Ginny Lynn is a Toronto area jazz singer who’s been around long enough to know some of the artists whose songs she sings, personally. That includes the one and only Louis Prima who once recruited the young Ginny decades ago, as an emergency replacement for Keely Smith, when Keely couldn’t get across the border to do a show in London, Ontario.
For some years now, Ginny has been the featured special guest at almost all of Chuck Jackson & His Allstars performances -- which includes Chuck Jackson on blues harp and vocals, with Pat Carey on screamin' saxophone and Michael Fonfara on keyboards. Jackson, Carey and Fonfara are also in the Downchild Blues Band. In addition, Carey and Fonfara are in Ginny's band on her Amore CD.
Jackson has featured Ginny many times over the years at his annual Southside Shuffle Blues Fest, held the first week every September in Port Credit, Ontario. In recent years this lineup includes Johnny Pennino, the Sax King of New Orleans, as well as fellow N'Awlins resident and friend, vocalist/guitarist Bobby Lonero, who used to play with Louis Prima and also Elvis Presley among others. Add to this illustrious roster Ginny currently performs with, rock 'n' roll sax great Jimmy Cavallo (of movie Rock, Rock, Rock fame from '56 with Alan Freed) and his bassist Chuck Sgoi -- and Ms. Lynn has and does perform with some of the best artists there ever were!
The name of this swing CD is appropriately titled Amore. It starts off with a sweet rendition of "Sugar." Ginny’s vocals possess an unmistakable foot tapping energy, that is added to by Mark Mariash’s groovin’ drumming, along with Carey’s melodic sax soloing and Fonfara’s equally hot to trot piano playing.
This lively number is followed by the classic "Sweet Georgia Brown" made famous in earlier decades by Louis Armstrong among others. This particular rendition shows off Ginny’s lilting and effervescent vocals. Fonfara’s classical background on piano shows through in his musical reply to Ginny’s vocals. Garth Vogan’s upright bass solo evokes the Big Band sound of yesteryear, admirably!
"Sweet Georgia .... " leads into the equally nostalgic "What A Difference A Day Makes." Ginny’s vocals flow smoothly on this one, as does Carey’s enchanting sax solo. This combination makes for a rendition that is both soothing and relaxing.
The title tune "Amore," is given a Latin Rumba feel, with rhythms and vocals that emanate a true feeling of ‘South of the Border’, ‘40s style .... reminiscent of the orchestras of Xavier Cugat and Jose Iturbi in decades gone by. Romance gone wrong is evoked vividly in Ginny’s heartbreaking interpretation of "Mean To Me." Fonfara’s piano playing fits in well as a counter balance to the lonely imploring in Ginny’s lyrics.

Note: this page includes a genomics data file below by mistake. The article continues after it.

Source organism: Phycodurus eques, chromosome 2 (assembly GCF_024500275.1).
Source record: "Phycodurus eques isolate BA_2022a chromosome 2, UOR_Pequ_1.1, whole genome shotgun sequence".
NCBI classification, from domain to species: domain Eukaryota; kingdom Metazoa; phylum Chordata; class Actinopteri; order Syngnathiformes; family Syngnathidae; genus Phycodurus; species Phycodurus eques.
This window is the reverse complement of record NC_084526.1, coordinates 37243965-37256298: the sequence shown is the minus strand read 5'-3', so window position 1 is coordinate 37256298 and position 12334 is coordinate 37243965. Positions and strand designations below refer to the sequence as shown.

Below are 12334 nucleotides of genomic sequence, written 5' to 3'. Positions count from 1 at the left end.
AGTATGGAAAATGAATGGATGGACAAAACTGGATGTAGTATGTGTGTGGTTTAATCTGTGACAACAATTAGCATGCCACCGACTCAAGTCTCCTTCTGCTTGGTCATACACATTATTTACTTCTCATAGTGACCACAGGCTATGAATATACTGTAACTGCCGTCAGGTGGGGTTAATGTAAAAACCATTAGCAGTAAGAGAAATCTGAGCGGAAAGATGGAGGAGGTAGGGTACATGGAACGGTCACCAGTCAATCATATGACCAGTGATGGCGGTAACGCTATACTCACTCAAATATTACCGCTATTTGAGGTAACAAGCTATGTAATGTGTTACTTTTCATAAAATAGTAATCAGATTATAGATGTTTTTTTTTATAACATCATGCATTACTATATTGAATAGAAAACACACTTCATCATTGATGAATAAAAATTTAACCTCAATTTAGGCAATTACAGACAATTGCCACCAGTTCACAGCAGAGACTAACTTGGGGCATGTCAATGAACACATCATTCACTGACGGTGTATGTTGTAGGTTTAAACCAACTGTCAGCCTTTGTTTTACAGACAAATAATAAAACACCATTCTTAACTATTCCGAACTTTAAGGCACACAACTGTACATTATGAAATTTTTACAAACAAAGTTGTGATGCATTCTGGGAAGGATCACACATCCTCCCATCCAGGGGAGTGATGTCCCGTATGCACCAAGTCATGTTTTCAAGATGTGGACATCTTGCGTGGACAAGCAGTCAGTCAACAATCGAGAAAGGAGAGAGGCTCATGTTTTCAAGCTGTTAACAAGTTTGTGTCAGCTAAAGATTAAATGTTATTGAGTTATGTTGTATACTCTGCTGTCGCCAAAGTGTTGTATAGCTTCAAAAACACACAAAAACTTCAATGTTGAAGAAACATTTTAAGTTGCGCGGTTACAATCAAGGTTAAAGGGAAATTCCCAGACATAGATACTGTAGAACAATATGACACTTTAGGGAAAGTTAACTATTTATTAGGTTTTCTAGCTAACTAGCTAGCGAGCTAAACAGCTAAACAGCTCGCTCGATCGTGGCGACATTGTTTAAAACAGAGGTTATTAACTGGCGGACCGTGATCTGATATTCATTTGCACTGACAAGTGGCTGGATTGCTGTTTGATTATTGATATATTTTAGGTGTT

"Embraceable You" is a beautifully romantic rendition. Fonfara’s piano playing is interpretive, with full-bodied harmonies and melodic solos, which complement Ginny’s vocals. "Embraceable" is blended into a medley with "I Got It Bad," which features Ginny tearfully declaring that she’s "just crying my heart out." Carey’s melodic sax playing fits in well, as does Mariash on the drums.
Ginny’s nostalgic vocal yearnings for New Orleans are sung with conviction on "Do You Know What It Means To Miss New Orleans." The strength felt in Carey’s sax solo seems to reflect the spirit of many in the Crescent City. The residents of New Orleans haven’t given up on rebuilding and rejuvenating this once undisputed center of jazz to what it used to be; since the onslaught of Hurricane Katrina left much of what was, in shambles in August 2005.
The Latin beat in "Quando, Quando, Quando" is invigorating, as are Ginny’s vocals. This lively rendition is certainly one of the best around. Drummer/percussionist Mariash does an admirable job in capturing the true feeling of this song, as does Fonfara’s piano solo and Carey’s saxy reply to Ginny’s dream-quality vocals.
"I’m Confessin’ That I Love You" features some incredibly melodic sax soloing by Carey, which at times carries on a musical conversation back and forth with Ginny’s "Confessin’ .." her ‘love for her man’.
"Dream a Little Dream of Me" is a swingin’ ‘n’ swayin’ number, which features Ginny’s dreamy vocals. This swing interpretation has a great feel to it, and brings back memories of Mama Cass Elliot's hit from 1968 with the Mamas & The Papas. "Someday You’ll Be Sorry" features an invigorating sax solo from Carey. Ginny sings the title lyrics in a very believable and beautiful way. Fonfara’s upbeat talent on the ivories joins in, to make this musical mixture a foot-tapping pleasure to listen to.
Fonfara’s accompaniment to Ginny’s vocals on "I Only Have Eyes For You" evokes images of listening to these two talented individuals in a 1930s honky tonk juke joint with Fonfara on upright, and Ginny singing to the avid audience. Carey’s melodic sax riffs join this musical party at just the right time, as does Mariash’s drumming, which conjures images of Gene Krupa joining in, at a smoky speakeasy. This brings back something I remember Ginny mentioning about the great Krupa visiting Ginny’s father, a fellow drummer, when Ginny was a little girl. It also brings to mind this writer as a teenager meeting Krupa after his outdoor concert at Toronto’s C.N.E. Bandshell in August 1972.
Ginny sings an uplifting rendition of the classic "I Don’t Want To Walk Without You." Fonfara’s energetic piano playing is added to on this tune, by Carey’s tasteful sax accompaniment.
Amore finishes on a high note with "I Had The Craziest Dream." Ginny’s vocals interpret this song beautifully. Fonfara’s and Carey’s enjoyable accompaniment on keyboards and sax respectfully, is much appreciated. This arrangement is well thought out and full of emotion, as are all the other songs in this nostalgic journey through some of the best-loved old-time hits around.
All the songs on Amore are given a special touch, as only Ginny Lynn and her talented band can do.